Cattle grazing at sunrise: a scene that was almost silent, save for the animals’ faint shuffling, and the subdued sounds of birds, running water and a light breeze.

I’ve been turning out old papers, and have come upon copies of a long defunct birding magazine.  One of these has an article on the area of the Levels that I regularly visit, in which there are two quotes that I think really encapsulate the place.  I’d like to share them with you:

There are many features in common throughout the whole area; the quiet scene of grassland and cows, rhynes and pollarded Willow trees, windbreaks and thick old hedges and dead straight roads and droves.

And then, secondly:

All seasons have one important factor in common, that is a peaceful scene with very few people in it, no summer crowds and no traffic clogging the quiet roads.

These words say it all about the Tadham and Tealham Moors.  They are of course not natural landscapes, they are (fairly rough and untidy) open pastures that have been reclaimed, over the centuries, from large areas of lakes and marshland.  But they are plain and simple, what you see is what you get.  And I will end by quoting from this post’s opening sentence:

… a scene that was almost silent, save for the animals’ faint shuffling, and the subdued sounds of birds, running water and a light breeze.

There are other images from this early morning shoot here: 1 2 3 4 5 6 7 8 .

Click onto the image to open a larger version in a separate window, and click onto that image to enlarge it further – recommended.

Technique: X-T2 with 55-200 Fujinon lens at 106mm (equiv); 200 ISO; Lightroom, using the Provia/Standard film simulation; Tadham Moor, on the Somerset Levels; 19 Oct 2018.

About Adrian Lewis
Photographer working in monochrome, colour and combinations of the two - with a great liking for all sorts of images, including Minimalism, landscapes, abstracts, soft colour, people, movement, nature - I like to be adventurous in my photography, trying new ideas and working in many genres. And I'm fond of Full English Breakfasts and Duvel golden ale, though not necessarily together.


  1. Such a lovely photo. An area I too would like to visit.


  2. bluebrightly says:

    It all ties together nicely, and I’m feeling like I know this place pretty well now! I like the last sentence, describing sounds, a lot. Sounds are so important. Did I tell you that a major reason we moved north from the Seattle area was to be nearer to open agricultural land? The landscape opens up and flattens out at a certain point on the drive north from Seattle, and one instantly breathes a sigh of relief. Your levels area has the added advantage of a deep history. I’m glad you’re able to wander the roads there regularly, camera in hand.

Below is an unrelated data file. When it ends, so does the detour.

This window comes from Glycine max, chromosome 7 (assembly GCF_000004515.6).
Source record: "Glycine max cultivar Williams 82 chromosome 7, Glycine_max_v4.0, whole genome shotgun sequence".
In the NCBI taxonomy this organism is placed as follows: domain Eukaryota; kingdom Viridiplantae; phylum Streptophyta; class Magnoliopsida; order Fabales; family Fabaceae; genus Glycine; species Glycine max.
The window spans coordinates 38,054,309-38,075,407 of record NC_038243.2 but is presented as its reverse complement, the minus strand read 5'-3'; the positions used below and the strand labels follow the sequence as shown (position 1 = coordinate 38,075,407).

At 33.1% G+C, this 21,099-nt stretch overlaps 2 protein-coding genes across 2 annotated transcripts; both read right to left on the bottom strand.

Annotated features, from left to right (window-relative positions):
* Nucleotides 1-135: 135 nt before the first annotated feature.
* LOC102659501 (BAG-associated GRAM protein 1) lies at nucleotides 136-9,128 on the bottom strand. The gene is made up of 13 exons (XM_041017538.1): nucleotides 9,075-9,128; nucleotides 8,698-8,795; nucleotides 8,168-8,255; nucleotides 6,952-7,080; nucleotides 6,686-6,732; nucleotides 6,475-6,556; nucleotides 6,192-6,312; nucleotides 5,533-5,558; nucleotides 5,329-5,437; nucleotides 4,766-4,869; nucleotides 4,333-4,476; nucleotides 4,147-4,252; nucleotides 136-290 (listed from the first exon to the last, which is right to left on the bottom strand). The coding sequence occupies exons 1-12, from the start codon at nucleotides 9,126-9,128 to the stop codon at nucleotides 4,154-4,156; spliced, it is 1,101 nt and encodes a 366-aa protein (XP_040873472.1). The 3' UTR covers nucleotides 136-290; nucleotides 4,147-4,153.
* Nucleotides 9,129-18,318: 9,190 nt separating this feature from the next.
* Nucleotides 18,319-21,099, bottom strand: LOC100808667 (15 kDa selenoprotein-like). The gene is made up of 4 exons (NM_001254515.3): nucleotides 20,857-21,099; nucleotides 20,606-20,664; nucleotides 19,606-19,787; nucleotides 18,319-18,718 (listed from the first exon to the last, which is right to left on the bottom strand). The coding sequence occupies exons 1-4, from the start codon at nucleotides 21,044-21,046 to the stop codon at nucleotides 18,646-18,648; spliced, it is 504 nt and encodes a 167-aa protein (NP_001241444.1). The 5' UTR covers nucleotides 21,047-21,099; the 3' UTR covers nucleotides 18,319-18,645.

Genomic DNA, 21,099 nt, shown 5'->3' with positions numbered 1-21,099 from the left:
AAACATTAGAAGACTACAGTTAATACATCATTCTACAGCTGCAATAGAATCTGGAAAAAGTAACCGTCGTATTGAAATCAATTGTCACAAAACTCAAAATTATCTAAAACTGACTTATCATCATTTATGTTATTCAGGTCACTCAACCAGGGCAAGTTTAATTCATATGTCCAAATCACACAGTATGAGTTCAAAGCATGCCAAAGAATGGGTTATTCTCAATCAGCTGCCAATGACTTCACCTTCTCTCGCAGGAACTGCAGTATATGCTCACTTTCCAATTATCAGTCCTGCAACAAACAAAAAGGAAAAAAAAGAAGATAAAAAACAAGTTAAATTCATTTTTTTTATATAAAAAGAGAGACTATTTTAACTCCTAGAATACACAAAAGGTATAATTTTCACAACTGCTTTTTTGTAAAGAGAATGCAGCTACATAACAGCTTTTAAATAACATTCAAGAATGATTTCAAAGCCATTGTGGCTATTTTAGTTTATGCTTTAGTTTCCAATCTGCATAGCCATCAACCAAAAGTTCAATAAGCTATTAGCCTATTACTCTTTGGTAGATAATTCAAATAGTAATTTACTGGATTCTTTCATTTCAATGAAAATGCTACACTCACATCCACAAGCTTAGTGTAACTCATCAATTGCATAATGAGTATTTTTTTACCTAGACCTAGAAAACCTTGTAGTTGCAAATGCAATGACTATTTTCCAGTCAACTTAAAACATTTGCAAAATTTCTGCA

Liked by 1 person

    • Adrian Lewis says:

      Lynn, my friend, I’m very glad you like this. I can well imagine your liking for being close to farmland. Yes, wandering the Levels’ roads – and another reason I like the Tealham and Tadham Moors is that pedestrian access is easy, both along the roads and the network of unmetalled droves. Other parts of the Levels, especially those in more affluent areas, have far more “Private” signs up. A 🙂


  3. Your first quote says it all. And the common factor? It sounds lovely. I wish I could see it for myself. Thanks for sharing the Levels. 💚


    • Adrian Lewis says:

      I’m glad this gets to you, Gem. But, to be honest / realistic, as I try to be, there are few people around this area because it does not hold great crowd-pulling potential. If you were to go there, you might be surprised at how ordinary – even dull – it is. But it is a real place, a quiet place, and it speaks to the soul – well, it speaks to mine, anyway. ATP XXXxxx!!!

      Liked by 3 people

  4. paula graham says:

    Beautiful photo, could be on some African plain! Yes, as soon as I am settled I will venture out to the levels and hopefully meet up with you but not at 7.30 am though!!


This blog has two pleasures for me - creating the images and hearing from you - so get your thoughts out to the world!

Fill in your details below or click an icon to log in: Logo

You are commenting using your account. Log Out /  Change )

Google photo

You are commenting using your Google account. Log Out /  Change )

Twitter picture

You are commenting using your Twitter account. Log Out /  Change )

Facebook photo

You are commenting using your Facebook account. Log Out /  Change )

Connecting to %s

This site uses Akismet to reduce spam. Learn how your comment data is processed.

%d bloggers like this: